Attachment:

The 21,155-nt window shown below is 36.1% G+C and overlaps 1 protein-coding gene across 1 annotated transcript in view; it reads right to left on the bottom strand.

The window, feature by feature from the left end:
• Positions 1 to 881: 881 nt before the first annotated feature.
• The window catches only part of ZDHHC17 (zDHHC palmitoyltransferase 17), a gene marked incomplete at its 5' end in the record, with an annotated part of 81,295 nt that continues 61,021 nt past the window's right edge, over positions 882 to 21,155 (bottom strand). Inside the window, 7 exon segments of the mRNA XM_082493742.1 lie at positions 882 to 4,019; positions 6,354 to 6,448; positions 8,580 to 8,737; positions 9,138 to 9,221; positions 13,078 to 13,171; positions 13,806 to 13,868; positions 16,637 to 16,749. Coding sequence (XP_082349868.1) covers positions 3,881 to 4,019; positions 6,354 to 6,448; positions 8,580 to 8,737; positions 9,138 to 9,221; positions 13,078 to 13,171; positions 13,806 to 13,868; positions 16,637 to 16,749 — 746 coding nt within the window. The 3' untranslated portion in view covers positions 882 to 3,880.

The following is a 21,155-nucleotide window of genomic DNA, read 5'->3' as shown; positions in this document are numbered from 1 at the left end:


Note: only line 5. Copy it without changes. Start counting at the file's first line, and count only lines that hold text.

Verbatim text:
The following is a 21,155-nucleotide window of genomic DNA, read 5'->3' as shown; positions in this document are numbered from 1 at the left end: